Metaphysics The Pagan Christ By Tom Harpur

Discussion in 'Metaphysics' started by masqua, Dec 22, 2004.

  1. masqua

    masqua Member

    Before I begin to present Tom Harpur to you, I must begin by saying that neither he nor I wish to preach any form of spirituality. This is not a book intended to promote an alternative to Christianity in any way, but rather it is a re-establishment of faith in whatever form it may apply to you.

    Tom Harpur is a regular columnist in the Toronto Star on the 'Religion page' and appears in most Sunday Editions.
    He is also a Rhodes scholar, former Anglican priest and professor of Greek and the New Testament at the University of Toronto. He is a prolific author with 8 bestsellers under his belt and has hosted many radio and television programs over the years. (No...not Art Bell)

    Here is a link to that newspaper... | Toronto Star | Canada's largest daily

    And Tom Harpurs website is...

    Tom Harpur - The Official Website

    The reason I am presenting this particular book is because of the impact it has had on my life and how it changed my interpretation of what faith is all about.

    If you look in the Concise Oxford Dictionary for the meaning of the word "pagan', you will find the following definition: "heathen, uninlightened or irreligious person". However, it goes on to say that the origin of the word comes from the Latin 'pagus' meaning country district...therefore, in it's original meaning it meant 'peasant' or 'country dweller'. Over the centuries, as the Church authorities forced control over a wider and wider area, the word 'pagan' began to take on a derogatory notion meaning 'anyone who did not bow to the authority of the Orthodox Church'.
    What Tom Harpur explores in this book are the beliefs of those 'pagan' peoples and their relationship to those principles held by their oppressors.

    What becomes the focal point of the book is the idea that, in the pagan view, the Christ is 'within us' while in the Church view Christ is 'outside' and only to be reached through the auspices of the priesthoods...sort of 'Gatekeepers' to God, if you will.

    On that particular notion, I will be most happy to provide excerps from 'The Pagan Christ' in answer to questions you may have.

    I highly recommend reading this book if your faith is in any way shaken by the many instances of biblical debunking. It has re-affirmed mine and I suggest it may do the same for you.

    btw...just to warn you, Tom Harpur suggests that the 'myth' of a Christ figure is much more important to Christianity than a 'historical' one.
  2. Bleys

    Bleys Phoenix Takes Flight Staff Member


    Thanks for the links. I have an unorthodox view of Jesus - seeing him more as a rebel than a savior. But I'm also interested in someone else's take on theology and history.

  3. AD5673

    AD5673 Member

    a rebel? how is he a rebel? rebels would gather, and fight (yes i know Ghandi didnt) but Jesus lived 2000 years erlier than Ghandi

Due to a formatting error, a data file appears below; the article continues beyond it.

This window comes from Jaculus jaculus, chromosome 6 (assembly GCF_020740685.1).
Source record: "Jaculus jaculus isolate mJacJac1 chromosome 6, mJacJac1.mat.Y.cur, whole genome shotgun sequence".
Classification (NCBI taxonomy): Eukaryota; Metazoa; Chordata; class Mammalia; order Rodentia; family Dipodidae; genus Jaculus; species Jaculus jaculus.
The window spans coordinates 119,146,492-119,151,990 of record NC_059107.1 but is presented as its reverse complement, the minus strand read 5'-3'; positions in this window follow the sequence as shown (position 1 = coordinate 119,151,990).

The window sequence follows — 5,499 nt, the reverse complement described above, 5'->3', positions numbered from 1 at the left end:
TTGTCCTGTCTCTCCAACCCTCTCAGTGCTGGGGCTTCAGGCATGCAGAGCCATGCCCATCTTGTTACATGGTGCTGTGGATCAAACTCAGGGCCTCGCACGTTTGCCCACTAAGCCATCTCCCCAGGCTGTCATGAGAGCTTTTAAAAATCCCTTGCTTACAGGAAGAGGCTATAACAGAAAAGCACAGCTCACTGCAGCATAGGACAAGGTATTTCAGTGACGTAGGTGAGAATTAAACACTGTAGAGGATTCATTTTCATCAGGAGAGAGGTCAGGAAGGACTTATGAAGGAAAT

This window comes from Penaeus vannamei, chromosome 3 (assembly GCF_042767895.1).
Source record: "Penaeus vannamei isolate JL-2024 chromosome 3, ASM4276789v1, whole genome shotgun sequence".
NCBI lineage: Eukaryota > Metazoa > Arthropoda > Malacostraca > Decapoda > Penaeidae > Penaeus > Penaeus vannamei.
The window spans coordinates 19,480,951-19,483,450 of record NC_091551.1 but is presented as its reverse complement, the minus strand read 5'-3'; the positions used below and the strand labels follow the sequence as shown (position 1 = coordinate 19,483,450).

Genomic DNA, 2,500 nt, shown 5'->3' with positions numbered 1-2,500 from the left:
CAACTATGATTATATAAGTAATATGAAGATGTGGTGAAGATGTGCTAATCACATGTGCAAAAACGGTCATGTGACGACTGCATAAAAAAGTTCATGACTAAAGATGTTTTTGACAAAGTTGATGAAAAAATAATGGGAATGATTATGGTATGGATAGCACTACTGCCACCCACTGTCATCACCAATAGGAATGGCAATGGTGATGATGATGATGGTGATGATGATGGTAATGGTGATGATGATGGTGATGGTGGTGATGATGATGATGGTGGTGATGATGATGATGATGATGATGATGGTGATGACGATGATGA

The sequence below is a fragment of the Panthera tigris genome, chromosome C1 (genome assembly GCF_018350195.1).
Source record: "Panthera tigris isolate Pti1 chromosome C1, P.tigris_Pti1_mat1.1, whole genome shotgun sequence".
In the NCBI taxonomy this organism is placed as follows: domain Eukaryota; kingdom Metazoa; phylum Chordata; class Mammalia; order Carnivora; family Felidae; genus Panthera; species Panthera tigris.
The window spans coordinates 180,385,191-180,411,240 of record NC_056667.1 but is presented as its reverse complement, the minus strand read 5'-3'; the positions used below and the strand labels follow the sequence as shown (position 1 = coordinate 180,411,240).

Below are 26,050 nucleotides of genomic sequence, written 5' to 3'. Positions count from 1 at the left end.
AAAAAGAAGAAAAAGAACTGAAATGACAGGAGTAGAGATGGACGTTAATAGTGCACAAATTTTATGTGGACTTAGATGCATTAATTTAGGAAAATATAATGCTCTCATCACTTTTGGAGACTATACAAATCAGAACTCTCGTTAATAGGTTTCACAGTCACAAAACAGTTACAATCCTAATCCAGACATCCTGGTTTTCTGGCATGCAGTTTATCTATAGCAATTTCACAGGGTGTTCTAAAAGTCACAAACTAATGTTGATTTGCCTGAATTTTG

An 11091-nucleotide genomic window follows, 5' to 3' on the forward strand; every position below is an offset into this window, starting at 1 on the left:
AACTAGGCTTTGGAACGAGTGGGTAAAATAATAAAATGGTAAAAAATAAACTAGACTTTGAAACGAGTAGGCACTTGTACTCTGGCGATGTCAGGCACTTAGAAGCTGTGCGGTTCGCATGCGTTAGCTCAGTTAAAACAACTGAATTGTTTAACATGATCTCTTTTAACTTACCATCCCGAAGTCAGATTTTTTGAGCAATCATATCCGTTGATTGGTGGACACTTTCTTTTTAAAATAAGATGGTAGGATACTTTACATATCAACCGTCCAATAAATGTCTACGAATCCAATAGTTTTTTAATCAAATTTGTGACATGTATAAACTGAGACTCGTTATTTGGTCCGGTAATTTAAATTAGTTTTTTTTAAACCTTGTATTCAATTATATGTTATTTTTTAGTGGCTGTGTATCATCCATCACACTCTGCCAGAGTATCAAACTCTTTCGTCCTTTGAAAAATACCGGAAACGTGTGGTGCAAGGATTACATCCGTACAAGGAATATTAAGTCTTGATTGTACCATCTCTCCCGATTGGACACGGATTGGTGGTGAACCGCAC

4. masqua

    masqua Member

    I am not so certain that Christ, if he indeed did live 2000 years ago, was not seen as a re-incarnation of a mythical being.
    Reading from The Pagan Christ...


    "From the earliest period on, the Egyptian believed Osiris was of divine origin; that he suffered betrayal, death and mutilation at the hands of the powers of evil; and that after a great struggle with these powers, he rose again. Because he had conquered death, the righteous might also conquer death."
    sound familiar?


    "What is most significant is that no matter how far back researchers go, there is no time that there did not exist a belief in the resurrection..."
    Earl Doherty, author of 'The Jesus Puzzle' states...


    "Jesus of Nazareth and the Gospel story cannot be found in Christian writings earlier than the Gospels, the first of which (Mark) was composed only in the late first century...There is no non-Christian record of Jesus before the second century."


    I am not suggesting that Jesus never lived...what I am suggesting is that he was given the mythical status of an Osiris or Horus by the Early Christian Fathers as a way to 'connect' him to those preceeding mythical Gods. In this manner they could promote him as a deity.
    Bear in mind what Gerald Massey said in The Natural Genesis...


    "The Christian myths were first related of Horus or Osiris, who was the embodiment of divine goodness, wisdom, truth and purity...
    This was the greatest hero that ever lived in the mind of man---not the flesh---to influence with transforming force; the only human to whom the miracles were natural because he was not human."
    Also...Acts 7:22

    "So Moses was instructed in all the wisdom of the Egyptians.
    As well...before your eyes glaze over with boredom...this is what St. Augustine said in the book 'City of God'


    "There are many things that are true which it is not useful for the vulgar crowd to know; and certain things which although they are false it is expedient for the people to believe otherwise."

    I don't believe we are a 'vulgar crowd' anymore and it is time we began to have the wool removed from our eyes...especially in regard to our spirituality. It is time that we become aware of what the soul represents within us.

    St. Augustine may have been right for his time as a founding father of the Early Christan Church, but I believe we now need to understand the truth before the inaccuracies and misconceptions of the biblical teachings force us into a totally secular society.

    But that's just my take on it.